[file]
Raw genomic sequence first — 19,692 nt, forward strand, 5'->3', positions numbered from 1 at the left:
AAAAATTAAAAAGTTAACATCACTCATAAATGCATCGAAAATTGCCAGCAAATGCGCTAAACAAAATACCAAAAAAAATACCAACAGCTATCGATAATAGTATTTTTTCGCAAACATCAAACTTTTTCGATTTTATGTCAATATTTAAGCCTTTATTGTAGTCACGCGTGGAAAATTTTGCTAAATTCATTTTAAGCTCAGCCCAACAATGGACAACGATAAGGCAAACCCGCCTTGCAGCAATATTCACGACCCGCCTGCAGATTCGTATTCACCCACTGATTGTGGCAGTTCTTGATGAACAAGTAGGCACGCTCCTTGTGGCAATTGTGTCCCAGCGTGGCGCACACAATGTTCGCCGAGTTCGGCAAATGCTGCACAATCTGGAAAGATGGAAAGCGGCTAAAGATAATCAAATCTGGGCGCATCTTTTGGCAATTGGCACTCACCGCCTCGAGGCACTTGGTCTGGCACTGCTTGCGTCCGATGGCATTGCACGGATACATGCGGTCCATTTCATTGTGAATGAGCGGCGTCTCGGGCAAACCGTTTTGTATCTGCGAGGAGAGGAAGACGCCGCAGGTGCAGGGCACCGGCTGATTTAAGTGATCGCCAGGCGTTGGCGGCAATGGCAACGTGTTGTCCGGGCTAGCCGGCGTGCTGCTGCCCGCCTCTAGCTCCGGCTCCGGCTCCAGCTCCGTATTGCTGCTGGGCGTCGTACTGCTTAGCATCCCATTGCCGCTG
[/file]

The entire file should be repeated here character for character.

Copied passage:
Raw genomic sequence first — 19,692 nt, forward strand, 5'->3', positions numbered from 1 at the left:
AAAAATTAAAAAGTTAACATCACTCATAAATGCATCGAAAATTGCCAGCAAATGCGCTAAACAAAATACCAAAAAAAATACCAACAGCTATCGATAATAGTATTTTTTCGCAAACATCAAACTTTTTCGATTTTATGTCAATATTTAAGCCTTTATTGTAGTCACGCGTGGAAAATTTTGCTAAATTCATTTTAAGCTCAGCCCAACAATGGACAACGATAAGGCAAACCCGCCTTGCAGCAATATTCACGACCCGCCTGCAGATTCGTATTCACCCACTGATTGTGGCAGTTCTTGATGAACAAGTAGGCACGCTCCTTGTGGCAATTGTGTCCCAGCGTGGCGCACACAATGTTCGCCGAGTTCGGCAAATGCTGCACAATCTGGAAAGATGGAAAGCGGCTAAAGATAATCAAATCTGGGCGCATCTTTTGGCAATTGGCACTCACCGCCTCGAGGCACTTGGTCTGGCACTGCTTGCGTCCGATGGCATTGCACGGATACATGCGGTCCATTTCATTGTGAATGAGCGGCGTCTCGGGCAAACCGTTTTGTATCTGCGAGGAGAGGAAGACGCCGCAGGTGCAGGGCACCGGCTGATTTAAGTGATCGCCAGGCGTTGGCGGCAATGGCAACGTGTTGTCCGGGCTAGCCGGCGTGCTGCTGCCCGCCTCTAGCTCCGGCTCCGGCTCCAGCTCCGTATTGCTGCTGGGCGTCGTACTGCTTAGCATCCCATTGCCGCTG